Lighting Up the Darkest Days of the Solstice
A household without worship celebrates the longest day of the year and brings loved ones together.
Like many descendants of Irish immigrants, I’m what they call a backsliding Catholic. Baptized and confirmed, I was a devout child who believed fervently in the soothing properties of the confessional booth. I prayed nightly, I attended Mass weekly, and I absolutely loved Christmas. It was my favorite holiday. As far as I was concerned, it had everything. Christmas was both a chance to be pious and to receive presents! I could eat chocolate oranges and play with the fairy lights! I particularly liked to lie underneath our Christmas tree at night and look up through the boughs at all the colors, inhaling deeply the scent of pine sap, cinnamon, and cloves. With my mother and siblings, I baked and decorated cookies, made pomander balls to hang in the window, and occasionally threaded popcorn and cranberries on string—just like they did in my American Girl doll books.
Unsurprisingly, given the vast difference in their enjoyability levels, I stopped going to Mass long before I stopped celebrating Christmas, but eventually I walked away from most of my Catholic rituals. The reasons are too complicated and personal to explain here, but suffice it to say that the church no longer brought solace and joy to my life. Yet my taste for cloves and cranberries didn’t fade, nor did my love for twinkling strings of light. In the darkest days of the year, these things had brought beauty. And I wanted to mark the winter somehow, pay tribute to its apex. I wanted to feast and toast, to celebrate the passage of time, the warmth of family.
In 2019 I gave birth to a little girl, and that same year my family began to regularly celebrate the solstices. It’s something we had done before, but never in such an organized fashion. Our child’s arrival inspired us to turn these lopsided light days officially into holidays in our household. My husband and I agree that we don’t want to raise our daughter with religion. But a house without worship isn’t one without values. We want our child to learn how to respect the natural world, how to share, give, and celebrate. We want to make our home and meals feel festive, to give shape and meaning to the year. Celebrating the passage of time isn’t, in my eyes, pagan—although our little parties might look that way to an outsider.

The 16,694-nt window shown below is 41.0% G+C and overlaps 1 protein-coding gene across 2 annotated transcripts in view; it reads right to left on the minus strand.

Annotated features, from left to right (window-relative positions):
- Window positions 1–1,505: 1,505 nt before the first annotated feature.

In the summer we weave flower crowns, make chamomile tea from our herb garden, eat fruits and cake, and dance. The aesthetics were inspired, at least in part, by a trip I took to Aroostook County to see the Midsommar festival several years ago. I fell in love with the lupine crowns and bouquets, so now we grow lupines and pick them in late June. At our seasonal events, we try to eat local food, decorate with plants picked from our own yard, and spend some time stargazing. (I’m still learning all my constellations.) This means our little girl can stay up late with us, eating treats and looking at the sky.
This winter, we’ll adorn the kitchen and living room with pine boughs and evergreens stripped from the back trails. We’ll probably decorate a fir tree, and I’m sure we’ll have presents for each other. There’s always a big fire in the woodstove and usually a fire outside, too (especially if we’re having friends over and need to socially distance). We’ll dress up fancy and sit down for an unphotogenic feast—potato pancakes, red cabbage, beefy borscht, and other hearty dishes. It’s not so different from Christmas, I know. The scents are the same, and the tastes are similar. But for me, the meaning has shifted. There’s no church to visit or god to thank. Instead, we thank each other for being present. I remind myself to be grateful for the time I have lived, the days both light and dark.
This essay was published in the November/December issue as a part of a collection in which we asked our contributors to describe how their families embrace the holiday season.